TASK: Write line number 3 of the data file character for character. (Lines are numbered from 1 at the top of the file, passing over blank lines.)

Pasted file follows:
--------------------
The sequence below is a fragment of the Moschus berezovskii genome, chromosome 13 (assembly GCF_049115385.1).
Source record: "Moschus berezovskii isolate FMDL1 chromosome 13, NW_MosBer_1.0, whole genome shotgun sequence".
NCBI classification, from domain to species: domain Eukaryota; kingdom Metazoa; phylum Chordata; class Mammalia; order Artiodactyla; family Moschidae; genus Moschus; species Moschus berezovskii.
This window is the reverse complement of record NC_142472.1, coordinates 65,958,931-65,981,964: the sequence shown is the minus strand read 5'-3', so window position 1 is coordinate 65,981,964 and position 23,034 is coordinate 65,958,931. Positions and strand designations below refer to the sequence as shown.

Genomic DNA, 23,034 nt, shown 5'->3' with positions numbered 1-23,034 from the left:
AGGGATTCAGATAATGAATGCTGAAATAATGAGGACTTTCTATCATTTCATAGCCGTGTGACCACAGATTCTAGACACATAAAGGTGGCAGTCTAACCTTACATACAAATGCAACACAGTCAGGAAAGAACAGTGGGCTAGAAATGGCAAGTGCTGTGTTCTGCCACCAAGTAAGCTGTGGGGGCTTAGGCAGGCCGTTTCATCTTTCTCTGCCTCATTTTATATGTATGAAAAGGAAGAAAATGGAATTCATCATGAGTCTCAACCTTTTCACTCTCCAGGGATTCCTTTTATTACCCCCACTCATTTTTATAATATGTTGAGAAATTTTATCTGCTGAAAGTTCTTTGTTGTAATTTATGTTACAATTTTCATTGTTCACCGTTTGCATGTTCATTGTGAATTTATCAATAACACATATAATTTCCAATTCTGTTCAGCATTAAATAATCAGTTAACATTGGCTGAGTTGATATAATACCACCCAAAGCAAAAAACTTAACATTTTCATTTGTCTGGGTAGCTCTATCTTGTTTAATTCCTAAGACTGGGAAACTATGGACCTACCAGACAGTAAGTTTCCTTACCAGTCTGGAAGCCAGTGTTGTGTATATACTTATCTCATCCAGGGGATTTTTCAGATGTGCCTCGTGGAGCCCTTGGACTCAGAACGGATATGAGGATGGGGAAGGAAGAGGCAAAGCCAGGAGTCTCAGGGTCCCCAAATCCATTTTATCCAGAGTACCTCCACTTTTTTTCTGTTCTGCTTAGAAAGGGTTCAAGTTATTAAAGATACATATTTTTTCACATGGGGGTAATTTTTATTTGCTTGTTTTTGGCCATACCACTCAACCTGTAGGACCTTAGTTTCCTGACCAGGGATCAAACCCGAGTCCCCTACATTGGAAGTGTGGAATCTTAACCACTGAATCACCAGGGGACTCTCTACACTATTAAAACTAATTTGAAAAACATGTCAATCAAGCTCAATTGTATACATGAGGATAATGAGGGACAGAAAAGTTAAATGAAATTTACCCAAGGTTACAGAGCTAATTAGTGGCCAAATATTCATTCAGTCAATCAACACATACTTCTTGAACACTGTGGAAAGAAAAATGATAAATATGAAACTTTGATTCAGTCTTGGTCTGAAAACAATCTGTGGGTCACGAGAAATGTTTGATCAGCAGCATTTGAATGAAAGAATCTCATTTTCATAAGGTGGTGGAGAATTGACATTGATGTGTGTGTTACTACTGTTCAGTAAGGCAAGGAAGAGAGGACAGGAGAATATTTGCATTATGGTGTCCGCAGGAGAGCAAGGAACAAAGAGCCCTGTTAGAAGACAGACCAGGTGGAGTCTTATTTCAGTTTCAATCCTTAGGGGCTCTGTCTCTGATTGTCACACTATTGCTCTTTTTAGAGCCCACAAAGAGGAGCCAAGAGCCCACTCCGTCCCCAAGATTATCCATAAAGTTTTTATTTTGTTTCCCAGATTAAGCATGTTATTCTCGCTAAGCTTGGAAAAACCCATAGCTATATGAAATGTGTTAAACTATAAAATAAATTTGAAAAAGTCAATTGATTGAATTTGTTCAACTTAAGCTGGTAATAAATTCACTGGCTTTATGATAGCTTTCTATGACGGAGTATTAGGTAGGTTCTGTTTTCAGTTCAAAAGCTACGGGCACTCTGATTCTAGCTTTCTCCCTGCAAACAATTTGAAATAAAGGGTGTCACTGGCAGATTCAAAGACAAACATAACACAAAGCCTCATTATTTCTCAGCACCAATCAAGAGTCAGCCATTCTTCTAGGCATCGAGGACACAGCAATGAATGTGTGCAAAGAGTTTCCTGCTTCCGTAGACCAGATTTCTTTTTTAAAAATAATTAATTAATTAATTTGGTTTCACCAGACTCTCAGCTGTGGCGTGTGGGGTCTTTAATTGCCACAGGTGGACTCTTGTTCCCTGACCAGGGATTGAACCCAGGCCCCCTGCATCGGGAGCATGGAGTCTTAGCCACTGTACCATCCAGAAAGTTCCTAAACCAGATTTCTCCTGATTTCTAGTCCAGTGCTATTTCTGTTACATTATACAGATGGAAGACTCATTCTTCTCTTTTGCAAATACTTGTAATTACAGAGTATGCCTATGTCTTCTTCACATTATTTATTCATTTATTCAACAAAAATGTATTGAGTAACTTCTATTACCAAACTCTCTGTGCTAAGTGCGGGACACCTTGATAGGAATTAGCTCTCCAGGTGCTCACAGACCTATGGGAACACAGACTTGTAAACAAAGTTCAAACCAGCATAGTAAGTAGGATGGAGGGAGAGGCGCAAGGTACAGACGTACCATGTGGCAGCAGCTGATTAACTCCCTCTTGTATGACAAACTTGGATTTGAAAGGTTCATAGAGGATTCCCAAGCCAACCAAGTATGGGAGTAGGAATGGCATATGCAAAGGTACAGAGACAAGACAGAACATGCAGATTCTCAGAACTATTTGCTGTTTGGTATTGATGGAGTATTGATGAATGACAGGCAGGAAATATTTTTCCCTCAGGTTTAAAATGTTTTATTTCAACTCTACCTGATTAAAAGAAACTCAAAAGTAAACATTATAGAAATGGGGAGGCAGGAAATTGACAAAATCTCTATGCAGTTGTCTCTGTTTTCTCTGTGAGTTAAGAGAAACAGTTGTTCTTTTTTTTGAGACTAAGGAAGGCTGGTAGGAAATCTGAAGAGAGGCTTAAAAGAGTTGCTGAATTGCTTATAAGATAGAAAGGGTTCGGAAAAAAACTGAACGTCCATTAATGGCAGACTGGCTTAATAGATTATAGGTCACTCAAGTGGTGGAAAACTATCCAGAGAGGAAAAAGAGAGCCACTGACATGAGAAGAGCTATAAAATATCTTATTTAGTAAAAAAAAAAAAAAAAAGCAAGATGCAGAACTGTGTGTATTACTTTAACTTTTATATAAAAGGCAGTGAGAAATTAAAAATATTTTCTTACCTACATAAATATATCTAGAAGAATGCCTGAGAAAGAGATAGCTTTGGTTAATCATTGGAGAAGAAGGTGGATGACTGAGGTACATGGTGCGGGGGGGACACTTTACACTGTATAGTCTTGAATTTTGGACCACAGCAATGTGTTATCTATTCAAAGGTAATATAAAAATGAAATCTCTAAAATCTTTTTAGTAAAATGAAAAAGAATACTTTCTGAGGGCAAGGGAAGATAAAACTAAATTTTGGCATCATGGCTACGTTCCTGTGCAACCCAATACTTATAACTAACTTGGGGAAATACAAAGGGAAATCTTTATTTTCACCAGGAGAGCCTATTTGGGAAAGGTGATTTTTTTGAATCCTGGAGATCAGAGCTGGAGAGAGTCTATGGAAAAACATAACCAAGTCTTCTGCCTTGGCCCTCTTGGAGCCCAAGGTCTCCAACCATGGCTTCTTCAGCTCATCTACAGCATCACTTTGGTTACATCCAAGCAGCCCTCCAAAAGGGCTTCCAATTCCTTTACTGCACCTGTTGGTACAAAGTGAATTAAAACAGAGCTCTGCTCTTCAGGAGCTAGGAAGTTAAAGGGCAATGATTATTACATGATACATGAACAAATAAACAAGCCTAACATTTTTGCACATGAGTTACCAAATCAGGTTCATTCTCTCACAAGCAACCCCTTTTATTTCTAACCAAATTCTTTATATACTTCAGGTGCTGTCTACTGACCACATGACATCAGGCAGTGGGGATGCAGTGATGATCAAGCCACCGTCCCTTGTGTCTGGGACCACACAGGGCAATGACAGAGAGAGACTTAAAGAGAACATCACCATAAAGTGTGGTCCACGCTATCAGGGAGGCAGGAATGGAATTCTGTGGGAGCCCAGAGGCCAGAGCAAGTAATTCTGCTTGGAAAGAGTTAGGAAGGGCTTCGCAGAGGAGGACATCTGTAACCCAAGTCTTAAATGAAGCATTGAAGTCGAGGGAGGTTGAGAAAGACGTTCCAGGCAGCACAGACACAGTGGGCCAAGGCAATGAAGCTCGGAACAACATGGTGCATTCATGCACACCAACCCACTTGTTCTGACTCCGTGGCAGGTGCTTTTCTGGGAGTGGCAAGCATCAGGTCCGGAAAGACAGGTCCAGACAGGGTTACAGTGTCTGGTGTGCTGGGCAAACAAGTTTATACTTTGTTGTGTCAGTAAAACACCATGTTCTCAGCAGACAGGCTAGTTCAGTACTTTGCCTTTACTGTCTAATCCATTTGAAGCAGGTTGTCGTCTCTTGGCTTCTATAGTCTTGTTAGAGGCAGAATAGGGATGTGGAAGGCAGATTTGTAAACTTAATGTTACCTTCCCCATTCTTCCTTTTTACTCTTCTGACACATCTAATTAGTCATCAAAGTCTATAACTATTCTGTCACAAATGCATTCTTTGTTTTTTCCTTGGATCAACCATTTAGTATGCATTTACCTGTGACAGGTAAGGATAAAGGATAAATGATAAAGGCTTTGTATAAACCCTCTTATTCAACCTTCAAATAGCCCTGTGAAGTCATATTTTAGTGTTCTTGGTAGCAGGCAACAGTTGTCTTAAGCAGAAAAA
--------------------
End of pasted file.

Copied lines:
NCBI classification, from domain to species: domain Eukaryota; kingdom Metazoa; phylum Chordata; class Mammalia; order Artiodactyla; family Moschidae; genus Moschus; species Moschus berezovskii.